Review: Samba de Amigo: Party Central is pure musical arcade bliss on the go

samba de amigo party central

Porting arcade releases on console is always tricky to deal with, especially when there are custom control setups to keep in mind. That’s often the case with music games where there’s a peripheral involved and it doesn’t quite feel the same when playing at home. Games like Taiko no Tatsujin, which are amazing at the arcade, for instance, just aren’t right when using JoyCons, but that’s happily not the case with the new entry in the Samba de Amigo franchise, Samba de Amigo: Party Central.

Now, let’s get something out of the way right from the get go as it’s been a pet peeve of mine ever since I first laid eyes on Samba de Amigo when it was first released on Dreamcast: it has nothing to do with actual samba! The freaking mascot is wearing a sombrero, for crying out loud! Okay, deep breaths, in and out. With that off my chest, let’s get to the nitty gritty.

Samba de Amigo: Party Central is a music game with a broad net of genres that are played using maracas, or such is the case of this port, the Switch JoyCons. By shaking them in time with the rhythm icons on screen, you are graded by how precise you are, and thus you move on to harder and harder beats. Granted, playing with the system’s default controls definitely isn’t the same as using actual maracas, but thanks to the Switch’s specialized rumble, it’s the closest we’ll get to that, and it works well enough.

samba de amigo party central

While the aforementioned Taiko games lacked the feel of actually hitting a drum and thus failed to convey the same catharsis of the arcade cabinet, Samba de Amigo: Party Central just works right out of the box because of the rumble and the form factor of the JoyCons, since they actually feel like pretty close approximations of the actual maraca controllers from back in the day.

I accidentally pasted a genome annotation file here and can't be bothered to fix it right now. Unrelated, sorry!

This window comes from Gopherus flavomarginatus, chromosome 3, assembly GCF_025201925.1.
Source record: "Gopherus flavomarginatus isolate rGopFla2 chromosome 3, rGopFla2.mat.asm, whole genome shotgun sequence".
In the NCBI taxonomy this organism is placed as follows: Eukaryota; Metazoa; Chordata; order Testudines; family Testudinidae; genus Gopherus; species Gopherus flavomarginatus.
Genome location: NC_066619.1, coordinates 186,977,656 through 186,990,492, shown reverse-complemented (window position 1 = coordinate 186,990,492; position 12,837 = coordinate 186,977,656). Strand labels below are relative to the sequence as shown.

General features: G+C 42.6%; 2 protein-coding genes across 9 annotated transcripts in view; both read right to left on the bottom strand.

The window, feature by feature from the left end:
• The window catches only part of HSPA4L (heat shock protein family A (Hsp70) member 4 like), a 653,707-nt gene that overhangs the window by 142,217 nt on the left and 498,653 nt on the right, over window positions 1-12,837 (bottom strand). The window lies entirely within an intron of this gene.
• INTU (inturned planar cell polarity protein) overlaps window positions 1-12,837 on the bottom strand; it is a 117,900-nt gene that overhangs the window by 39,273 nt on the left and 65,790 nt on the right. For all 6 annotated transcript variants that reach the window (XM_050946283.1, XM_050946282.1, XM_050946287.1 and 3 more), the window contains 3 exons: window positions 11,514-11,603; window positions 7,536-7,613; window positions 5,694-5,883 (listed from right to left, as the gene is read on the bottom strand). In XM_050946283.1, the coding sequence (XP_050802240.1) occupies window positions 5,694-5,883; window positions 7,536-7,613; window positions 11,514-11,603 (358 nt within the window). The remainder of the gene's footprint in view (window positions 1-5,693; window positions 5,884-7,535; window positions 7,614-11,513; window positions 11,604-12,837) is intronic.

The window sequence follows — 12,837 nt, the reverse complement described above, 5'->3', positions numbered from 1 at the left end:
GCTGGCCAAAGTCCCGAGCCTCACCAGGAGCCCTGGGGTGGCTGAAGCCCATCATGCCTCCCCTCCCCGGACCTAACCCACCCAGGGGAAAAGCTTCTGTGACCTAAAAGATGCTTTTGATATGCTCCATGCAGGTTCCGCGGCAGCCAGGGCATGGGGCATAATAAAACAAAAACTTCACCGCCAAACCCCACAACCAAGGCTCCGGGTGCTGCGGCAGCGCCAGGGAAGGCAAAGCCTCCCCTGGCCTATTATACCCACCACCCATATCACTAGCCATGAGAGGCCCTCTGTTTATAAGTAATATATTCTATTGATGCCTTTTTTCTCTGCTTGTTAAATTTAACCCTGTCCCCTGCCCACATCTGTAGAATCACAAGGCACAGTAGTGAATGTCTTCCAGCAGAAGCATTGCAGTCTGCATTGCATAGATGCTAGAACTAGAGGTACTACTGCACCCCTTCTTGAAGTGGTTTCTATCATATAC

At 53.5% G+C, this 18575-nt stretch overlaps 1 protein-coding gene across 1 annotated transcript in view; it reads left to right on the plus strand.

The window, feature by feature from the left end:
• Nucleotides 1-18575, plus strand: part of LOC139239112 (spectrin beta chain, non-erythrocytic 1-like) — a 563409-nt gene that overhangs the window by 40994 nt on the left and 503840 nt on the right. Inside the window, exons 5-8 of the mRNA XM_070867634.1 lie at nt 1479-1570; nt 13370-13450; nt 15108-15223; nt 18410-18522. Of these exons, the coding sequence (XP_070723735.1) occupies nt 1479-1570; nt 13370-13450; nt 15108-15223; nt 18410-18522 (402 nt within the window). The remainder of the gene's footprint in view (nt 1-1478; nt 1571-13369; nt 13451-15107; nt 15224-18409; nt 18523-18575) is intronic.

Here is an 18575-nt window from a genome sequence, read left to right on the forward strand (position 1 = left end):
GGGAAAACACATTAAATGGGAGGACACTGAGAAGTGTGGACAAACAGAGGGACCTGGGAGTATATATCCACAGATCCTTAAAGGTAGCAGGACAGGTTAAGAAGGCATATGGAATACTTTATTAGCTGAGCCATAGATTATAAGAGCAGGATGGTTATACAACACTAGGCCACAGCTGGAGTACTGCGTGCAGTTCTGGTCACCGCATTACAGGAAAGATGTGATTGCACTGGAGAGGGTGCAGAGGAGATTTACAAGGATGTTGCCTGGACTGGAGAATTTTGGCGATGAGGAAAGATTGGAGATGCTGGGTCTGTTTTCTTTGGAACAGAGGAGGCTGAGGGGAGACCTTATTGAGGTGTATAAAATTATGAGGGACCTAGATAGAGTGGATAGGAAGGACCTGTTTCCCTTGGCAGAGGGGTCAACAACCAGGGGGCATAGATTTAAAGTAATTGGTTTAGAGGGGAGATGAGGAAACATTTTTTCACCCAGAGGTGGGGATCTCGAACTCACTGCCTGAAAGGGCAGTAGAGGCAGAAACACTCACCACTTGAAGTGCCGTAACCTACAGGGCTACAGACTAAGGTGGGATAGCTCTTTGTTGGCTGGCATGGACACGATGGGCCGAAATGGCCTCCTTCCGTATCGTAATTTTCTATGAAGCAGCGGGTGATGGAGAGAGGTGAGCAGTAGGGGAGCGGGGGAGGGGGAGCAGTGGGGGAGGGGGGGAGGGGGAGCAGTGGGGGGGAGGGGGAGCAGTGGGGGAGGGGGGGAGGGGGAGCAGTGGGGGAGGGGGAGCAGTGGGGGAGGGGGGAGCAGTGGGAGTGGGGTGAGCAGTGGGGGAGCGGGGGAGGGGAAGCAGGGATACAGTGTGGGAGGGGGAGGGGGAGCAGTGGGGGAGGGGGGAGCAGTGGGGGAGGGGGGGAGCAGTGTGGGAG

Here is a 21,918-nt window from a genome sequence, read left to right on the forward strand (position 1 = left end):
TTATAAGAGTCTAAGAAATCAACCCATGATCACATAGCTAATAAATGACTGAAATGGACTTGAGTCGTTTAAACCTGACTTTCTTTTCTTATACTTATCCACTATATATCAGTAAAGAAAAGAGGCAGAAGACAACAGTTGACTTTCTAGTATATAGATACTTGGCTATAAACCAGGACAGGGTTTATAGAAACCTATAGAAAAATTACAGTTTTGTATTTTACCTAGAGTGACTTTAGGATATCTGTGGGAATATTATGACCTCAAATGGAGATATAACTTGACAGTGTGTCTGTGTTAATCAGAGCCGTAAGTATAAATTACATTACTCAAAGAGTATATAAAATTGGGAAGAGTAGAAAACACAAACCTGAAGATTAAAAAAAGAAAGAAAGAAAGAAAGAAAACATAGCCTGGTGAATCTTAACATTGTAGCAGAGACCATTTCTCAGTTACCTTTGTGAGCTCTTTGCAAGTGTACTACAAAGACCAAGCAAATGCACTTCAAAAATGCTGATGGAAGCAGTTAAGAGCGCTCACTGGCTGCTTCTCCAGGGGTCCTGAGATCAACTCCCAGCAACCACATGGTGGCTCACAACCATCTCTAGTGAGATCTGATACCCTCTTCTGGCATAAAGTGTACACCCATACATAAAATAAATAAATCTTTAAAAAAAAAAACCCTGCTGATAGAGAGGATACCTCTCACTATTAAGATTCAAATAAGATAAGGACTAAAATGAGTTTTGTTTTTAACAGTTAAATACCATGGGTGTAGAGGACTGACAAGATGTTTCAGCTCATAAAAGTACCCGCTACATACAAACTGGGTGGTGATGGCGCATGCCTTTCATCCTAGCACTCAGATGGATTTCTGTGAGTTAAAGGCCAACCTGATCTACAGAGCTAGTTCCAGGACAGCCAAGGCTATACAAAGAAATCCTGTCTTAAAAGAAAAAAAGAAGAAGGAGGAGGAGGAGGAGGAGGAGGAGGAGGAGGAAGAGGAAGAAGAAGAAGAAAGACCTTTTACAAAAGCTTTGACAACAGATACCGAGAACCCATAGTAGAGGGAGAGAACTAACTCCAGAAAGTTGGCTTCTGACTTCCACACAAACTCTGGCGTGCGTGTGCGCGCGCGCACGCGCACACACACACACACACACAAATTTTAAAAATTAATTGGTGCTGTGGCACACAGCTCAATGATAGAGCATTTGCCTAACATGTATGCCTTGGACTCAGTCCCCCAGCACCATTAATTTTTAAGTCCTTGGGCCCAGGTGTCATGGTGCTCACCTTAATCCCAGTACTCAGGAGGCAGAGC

Now, the actual gameplay is simple enough that anyone can pick this game up and play it right away, and it’s what makes it such a delight. I’ve had the opportunity of playing this with a few of my niece’s friends who came over for a visit, and everyone had an absolute blast playing it; none have had any experience with music games such as this outside of Ubisoft’s Dance Central, but they picked things up incredibly quick.

Now, a music game such as Samba de Amigo: Party Central lives and dies by its setlist, and I’m happy to report that the music included is incredibly varied and a whole lot of fun to shake fake maracas too. There’s a bit of everything, from Bon Jovi to Pitbull, as well as tracks from other Sega franchises such as Sonic Adventure 2‘s “Escape from the City” and the iconic “Baka Mitai” from Yakuza 0

samba de amigo party central
Go for broke!

Sega has plans to include even more as paid DLC, with the first batch being focused on K-Pop hits and it’s also been announced that there’s going to be a pack based on the amazing music from Persona 5, along with costumes which you can use to characterize the cartoon figures from the game as Joker, Morgana and the rest of the Phantom Thieves.

Even though it’s not necessarily a deep game, Samba de Amigo: Party Central does a great enough job conveying the feel of playing a bonafide arcade game at the comfort of home without the need to shell out on costly accessories. Gone are the days where you had to lug around huge boxes in order to play these as the technology is now far ahead enough that the default controllers in a console such as the Switch can handle such a task so damn well.

Samba de Amigo: Party Central is a fantastic buy for those with enough friends and family that enjoy playing and having fun together. It’s a cartoony game that’s full of care-free charm and Sega’s trademark silliness that we’ve come to love them for. If you’re the sort of player that digs arcade experiences in portable form, you can’t go wrong with this one.  

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